R1 – Gender’s Place In Society

Gender roles – a set of societal norms dictating the types of behaviors which are generally considered acceptable, appropriate, or desirable based on their actual or perceived sex or sexuality. That is the clear cut definition of gender roles. In Chapter 3 of Elizabeth Spelman’s Repair, she addresses the use of gender roles in day to day life and the work force. In fact in several aspects of her book, Spelman confronts the topic of gender roles presenting different characters and their line of repair/restoring. Understanding these specified roles through the ways Spelman identifies them, is an important aspect of understanding Repair.

Gender roles have existed since the beginning of time. The women, should not, and therefore would not take on the same tasks as men, because well— they weren’t men. If the men’s job was to hunt and gather, it was the woman’s job to cook and create with the supplies she was given. A woman’s role was to create with what the men provided. Chapter 2 of Repair tends to demonstrate that theory pretty clearly, when looking at the role of Louise, Elizabeth, and Irene. The three of them do what is called invisible mending, which is when they take a painting with minimal damage and make small repairs, that are invisible to the naked eye. Louise, Elizabeth, and Irene, essentially take the work of others and make them look as though they never needed touching up. Women making do with the work and creativity of men. Although the role of the women is a very important aspect of the preservation of the paintings and works of art, it is an ironic insight into the idea that women’s work is usually behind the scenes, or is overshadowed by the more impressive or “showy” work of men.

Looking at Elizabeth Spelman’s take on gender roles through chapter three, from a female perspective allowed me to question or understand society’s gender configuration that I had never really noticed before.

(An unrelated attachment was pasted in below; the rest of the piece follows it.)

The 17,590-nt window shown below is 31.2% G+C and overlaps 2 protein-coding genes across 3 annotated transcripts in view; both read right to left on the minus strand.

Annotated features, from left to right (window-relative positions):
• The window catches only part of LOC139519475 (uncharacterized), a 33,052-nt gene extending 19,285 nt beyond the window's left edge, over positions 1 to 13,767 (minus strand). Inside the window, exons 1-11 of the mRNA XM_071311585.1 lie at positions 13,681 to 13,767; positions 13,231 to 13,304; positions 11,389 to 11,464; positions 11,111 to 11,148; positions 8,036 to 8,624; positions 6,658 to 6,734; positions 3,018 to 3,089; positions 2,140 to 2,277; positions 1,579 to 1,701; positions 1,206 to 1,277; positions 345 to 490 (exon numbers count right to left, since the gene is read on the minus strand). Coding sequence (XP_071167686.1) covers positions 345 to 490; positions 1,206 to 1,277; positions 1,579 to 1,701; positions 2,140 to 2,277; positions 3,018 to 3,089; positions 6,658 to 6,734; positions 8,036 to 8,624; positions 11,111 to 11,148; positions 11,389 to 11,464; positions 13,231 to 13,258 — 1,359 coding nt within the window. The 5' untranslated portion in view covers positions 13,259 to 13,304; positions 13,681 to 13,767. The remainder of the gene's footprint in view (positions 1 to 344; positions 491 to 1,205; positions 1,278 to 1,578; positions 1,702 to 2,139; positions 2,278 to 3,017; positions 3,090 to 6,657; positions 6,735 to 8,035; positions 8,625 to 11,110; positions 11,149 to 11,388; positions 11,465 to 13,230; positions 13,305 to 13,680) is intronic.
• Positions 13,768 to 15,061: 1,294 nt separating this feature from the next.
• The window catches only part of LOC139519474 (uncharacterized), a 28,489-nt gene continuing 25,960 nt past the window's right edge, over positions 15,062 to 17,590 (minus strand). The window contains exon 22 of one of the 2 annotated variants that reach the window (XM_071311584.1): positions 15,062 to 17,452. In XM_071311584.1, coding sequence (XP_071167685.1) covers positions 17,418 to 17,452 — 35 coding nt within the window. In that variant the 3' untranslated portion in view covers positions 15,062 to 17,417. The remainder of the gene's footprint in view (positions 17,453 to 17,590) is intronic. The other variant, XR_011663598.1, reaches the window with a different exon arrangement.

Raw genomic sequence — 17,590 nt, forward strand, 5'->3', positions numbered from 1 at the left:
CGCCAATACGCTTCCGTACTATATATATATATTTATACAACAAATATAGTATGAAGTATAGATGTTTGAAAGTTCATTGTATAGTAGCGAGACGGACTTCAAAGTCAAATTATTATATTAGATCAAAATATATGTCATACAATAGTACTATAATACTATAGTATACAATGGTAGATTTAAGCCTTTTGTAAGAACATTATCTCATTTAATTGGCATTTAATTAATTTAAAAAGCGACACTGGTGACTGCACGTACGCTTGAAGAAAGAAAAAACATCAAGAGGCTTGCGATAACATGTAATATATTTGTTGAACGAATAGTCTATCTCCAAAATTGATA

The very existence of such books and their messages of “There’s no reason you can’t do this stuff too, ladies!” signal a history of women being considered unsuitable for such work on the grounds that it is too demanding, or is something that would compromise their claim to femininity.

As a female, hearing the words “A girl can do anything!” seems like the most empowering statement in the world. Yeah– I can do anything! But we should we have to say girls can do anything in the first place? Is it because women were excluded from the work force for far too long? Is it because women did not gain the right to vote until the twentieth century? Whatever reason it may be, makes the statement ‘Girls can do anything’, far less empowering than it was as a young girl innocent to the reasons of which this goal was presented. Instead of it being, girls can do anything, it should be anyone can do anything!

In addition, Spelman focuses her take on gender roles through how it is presented in the household. According to Spelman, the role of women is to essentially repair the emotional aspect within the home, usually meaning the relationships presented in the household, and the mens role is to use their masculinity to fix or repair the physical damage of the house such as a broken table or with his tool box in the garage. Masculinity versus femininity presented in the most stereotypical way. Physical and emotional.

Gender is no longer the black and white subject it used to be in society. Gender is a specific and broad topic that effects everyone in a different way. Whether you see it as Spelman and how she presents her specific point of view in Repair, or you disagree completely, gender roles will always have their place — hopefully ever changing place — in society.